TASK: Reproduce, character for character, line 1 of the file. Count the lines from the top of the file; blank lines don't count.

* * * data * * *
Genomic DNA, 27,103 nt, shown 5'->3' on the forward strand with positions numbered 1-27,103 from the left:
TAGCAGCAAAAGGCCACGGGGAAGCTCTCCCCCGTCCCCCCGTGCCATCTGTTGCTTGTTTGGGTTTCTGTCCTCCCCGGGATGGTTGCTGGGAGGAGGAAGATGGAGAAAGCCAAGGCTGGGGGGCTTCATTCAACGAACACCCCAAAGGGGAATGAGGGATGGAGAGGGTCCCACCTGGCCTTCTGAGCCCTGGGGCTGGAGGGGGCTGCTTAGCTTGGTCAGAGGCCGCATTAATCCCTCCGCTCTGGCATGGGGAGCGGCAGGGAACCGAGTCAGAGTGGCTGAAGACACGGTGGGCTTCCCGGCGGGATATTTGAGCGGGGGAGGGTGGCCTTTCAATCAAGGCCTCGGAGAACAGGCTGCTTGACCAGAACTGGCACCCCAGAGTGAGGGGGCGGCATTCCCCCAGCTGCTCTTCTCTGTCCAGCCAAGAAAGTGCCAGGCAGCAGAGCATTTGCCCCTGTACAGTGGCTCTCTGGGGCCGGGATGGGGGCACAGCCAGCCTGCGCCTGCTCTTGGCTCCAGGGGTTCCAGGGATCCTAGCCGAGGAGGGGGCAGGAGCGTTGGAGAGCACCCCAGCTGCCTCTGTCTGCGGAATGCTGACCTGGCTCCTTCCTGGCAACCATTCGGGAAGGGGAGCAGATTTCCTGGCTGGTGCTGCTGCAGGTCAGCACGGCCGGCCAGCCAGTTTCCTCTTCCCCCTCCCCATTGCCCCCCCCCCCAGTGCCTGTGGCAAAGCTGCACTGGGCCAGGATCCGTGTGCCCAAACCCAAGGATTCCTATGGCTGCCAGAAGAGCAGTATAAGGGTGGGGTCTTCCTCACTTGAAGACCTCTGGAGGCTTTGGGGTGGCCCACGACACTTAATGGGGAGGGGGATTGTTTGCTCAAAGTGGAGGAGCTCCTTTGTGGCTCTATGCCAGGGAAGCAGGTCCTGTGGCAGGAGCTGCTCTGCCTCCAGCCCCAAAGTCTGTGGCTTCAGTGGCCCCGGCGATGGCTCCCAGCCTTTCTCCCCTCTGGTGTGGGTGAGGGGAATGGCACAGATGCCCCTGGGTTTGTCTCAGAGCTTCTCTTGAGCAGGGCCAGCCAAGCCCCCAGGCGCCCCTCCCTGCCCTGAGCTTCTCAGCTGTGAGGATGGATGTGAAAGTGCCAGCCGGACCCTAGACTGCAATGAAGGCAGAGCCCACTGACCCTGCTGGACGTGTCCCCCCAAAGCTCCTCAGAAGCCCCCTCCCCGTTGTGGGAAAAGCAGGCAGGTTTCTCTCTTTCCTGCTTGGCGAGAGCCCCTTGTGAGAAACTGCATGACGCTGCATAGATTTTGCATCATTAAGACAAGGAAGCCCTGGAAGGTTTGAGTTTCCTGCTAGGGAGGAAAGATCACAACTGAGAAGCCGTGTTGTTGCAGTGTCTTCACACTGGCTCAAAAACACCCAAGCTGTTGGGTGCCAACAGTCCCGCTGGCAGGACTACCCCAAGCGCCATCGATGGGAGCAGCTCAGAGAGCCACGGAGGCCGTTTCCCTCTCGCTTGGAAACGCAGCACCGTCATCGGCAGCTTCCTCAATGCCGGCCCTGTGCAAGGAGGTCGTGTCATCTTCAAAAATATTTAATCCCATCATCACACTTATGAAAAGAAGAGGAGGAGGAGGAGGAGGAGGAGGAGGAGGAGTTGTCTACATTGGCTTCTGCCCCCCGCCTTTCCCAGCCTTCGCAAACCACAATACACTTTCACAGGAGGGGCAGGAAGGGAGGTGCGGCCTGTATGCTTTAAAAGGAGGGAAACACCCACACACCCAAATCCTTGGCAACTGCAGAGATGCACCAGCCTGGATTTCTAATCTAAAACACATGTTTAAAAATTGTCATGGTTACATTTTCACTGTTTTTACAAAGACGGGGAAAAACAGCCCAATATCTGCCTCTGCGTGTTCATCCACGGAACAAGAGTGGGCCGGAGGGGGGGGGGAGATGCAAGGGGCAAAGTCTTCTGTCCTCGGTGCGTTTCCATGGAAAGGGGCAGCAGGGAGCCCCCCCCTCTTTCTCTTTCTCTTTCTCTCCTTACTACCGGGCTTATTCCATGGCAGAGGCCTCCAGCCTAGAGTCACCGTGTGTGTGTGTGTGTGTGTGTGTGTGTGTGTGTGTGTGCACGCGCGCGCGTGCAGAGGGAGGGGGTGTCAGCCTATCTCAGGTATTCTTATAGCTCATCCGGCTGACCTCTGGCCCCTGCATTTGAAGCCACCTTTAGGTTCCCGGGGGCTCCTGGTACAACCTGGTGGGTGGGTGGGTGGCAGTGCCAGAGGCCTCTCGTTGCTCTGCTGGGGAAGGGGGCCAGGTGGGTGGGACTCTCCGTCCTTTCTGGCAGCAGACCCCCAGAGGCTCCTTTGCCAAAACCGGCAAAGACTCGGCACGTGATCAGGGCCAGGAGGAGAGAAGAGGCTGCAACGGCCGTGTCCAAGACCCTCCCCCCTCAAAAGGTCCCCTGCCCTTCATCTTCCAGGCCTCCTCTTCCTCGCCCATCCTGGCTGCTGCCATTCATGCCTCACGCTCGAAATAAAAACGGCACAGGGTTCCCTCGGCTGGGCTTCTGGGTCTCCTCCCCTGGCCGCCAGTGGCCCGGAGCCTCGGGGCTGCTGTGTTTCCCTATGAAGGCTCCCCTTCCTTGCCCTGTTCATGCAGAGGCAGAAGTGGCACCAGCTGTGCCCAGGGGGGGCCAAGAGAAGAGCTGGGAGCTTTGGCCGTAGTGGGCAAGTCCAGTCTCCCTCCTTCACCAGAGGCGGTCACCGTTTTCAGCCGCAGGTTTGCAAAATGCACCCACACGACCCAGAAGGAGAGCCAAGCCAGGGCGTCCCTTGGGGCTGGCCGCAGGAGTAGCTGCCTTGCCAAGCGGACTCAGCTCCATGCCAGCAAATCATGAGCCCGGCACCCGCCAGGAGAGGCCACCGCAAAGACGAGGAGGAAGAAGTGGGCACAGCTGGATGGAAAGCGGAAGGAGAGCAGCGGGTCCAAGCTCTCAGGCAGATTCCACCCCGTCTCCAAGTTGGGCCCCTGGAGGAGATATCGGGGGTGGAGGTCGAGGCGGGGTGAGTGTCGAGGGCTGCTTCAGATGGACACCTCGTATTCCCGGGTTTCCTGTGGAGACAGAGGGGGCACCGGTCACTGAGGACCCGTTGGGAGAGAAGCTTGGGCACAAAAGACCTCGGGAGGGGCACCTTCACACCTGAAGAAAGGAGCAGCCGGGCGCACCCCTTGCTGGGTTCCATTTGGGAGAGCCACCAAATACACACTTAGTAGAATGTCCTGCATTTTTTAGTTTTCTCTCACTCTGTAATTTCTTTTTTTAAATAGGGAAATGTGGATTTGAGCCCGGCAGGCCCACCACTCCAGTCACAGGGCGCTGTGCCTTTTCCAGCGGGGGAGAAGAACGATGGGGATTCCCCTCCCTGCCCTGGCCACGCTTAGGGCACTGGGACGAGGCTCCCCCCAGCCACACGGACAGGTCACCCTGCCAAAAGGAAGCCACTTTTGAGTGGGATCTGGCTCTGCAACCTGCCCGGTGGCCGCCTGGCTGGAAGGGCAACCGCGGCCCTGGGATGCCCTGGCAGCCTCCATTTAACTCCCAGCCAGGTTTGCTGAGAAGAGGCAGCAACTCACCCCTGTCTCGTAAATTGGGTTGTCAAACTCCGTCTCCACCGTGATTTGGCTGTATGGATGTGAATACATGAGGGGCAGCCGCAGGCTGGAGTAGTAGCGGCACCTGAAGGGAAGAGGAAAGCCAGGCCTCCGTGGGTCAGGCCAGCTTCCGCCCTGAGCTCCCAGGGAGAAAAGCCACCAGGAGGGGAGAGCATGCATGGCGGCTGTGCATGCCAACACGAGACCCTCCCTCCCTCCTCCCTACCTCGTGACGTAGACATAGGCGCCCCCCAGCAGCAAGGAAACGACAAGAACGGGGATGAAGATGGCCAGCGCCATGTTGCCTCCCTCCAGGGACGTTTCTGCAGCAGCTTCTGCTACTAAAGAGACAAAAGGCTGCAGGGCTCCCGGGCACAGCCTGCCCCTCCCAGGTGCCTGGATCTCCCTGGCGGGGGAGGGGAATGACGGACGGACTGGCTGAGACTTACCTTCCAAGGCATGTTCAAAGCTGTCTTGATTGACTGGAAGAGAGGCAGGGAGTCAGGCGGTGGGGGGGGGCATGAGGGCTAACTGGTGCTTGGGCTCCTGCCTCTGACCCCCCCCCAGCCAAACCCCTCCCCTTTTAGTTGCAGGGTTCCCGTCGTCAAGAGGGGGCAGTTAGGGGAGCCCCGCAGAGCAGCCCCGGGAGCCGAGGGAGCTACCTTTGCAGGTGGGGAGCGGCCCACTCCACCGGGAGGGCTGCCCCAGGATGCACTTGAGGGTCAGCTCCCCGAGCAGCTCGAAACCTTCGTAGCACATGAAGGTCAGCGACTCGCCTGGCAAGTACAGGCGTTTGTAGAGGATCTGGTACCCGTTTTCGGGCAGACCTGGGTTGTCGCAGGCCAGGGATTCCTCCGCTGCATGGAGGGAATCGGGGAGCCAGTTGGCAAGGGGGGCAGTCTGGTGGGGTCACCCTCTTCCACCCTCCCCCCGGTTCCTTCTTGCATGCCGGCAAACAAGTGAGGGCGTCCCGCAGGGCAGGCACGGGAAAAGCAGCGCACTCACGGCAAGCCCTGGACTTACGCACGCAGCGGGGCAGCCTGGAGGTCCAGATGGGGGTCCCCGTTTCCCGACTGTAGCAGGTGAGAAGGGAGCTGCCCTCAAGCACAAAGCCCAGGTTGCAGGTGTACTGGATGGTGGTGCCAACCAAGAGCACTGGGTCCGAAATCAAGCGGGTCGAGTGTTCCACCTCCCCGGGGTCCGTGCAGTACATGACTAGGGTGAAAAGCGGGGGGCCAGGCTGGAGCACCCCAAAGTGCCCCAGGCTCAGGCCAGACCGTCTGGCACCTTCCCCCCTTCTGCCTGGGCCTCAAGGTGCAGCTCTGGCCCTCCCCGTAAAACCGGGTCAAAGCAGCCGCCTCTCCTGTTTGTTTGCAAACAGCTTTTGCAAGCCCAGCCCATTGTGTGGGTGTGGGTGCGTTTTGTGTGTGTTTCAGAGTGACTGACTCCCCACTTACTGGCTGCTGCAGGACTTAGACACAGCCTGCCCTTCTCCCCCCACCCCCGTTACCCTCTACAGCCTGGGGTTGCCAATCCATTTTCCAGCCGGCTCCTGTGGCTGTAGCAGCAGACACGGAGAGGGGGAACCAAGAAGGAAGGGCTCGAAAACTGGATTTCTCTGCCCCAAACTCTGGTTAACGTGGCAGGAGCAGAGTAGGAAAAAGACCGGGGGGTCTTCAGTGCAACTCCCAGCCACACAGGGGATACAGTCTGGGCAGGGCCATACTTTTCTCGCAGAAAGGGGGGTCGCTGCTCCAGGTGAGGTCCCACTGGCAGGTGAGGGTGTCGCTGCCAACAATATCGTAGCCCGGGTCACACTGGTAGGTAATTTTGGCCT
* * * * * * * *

Genomic DNA, 27,103 nt, shown 5'->3' on the forward strand with positions numbered 1-27,103 from the left: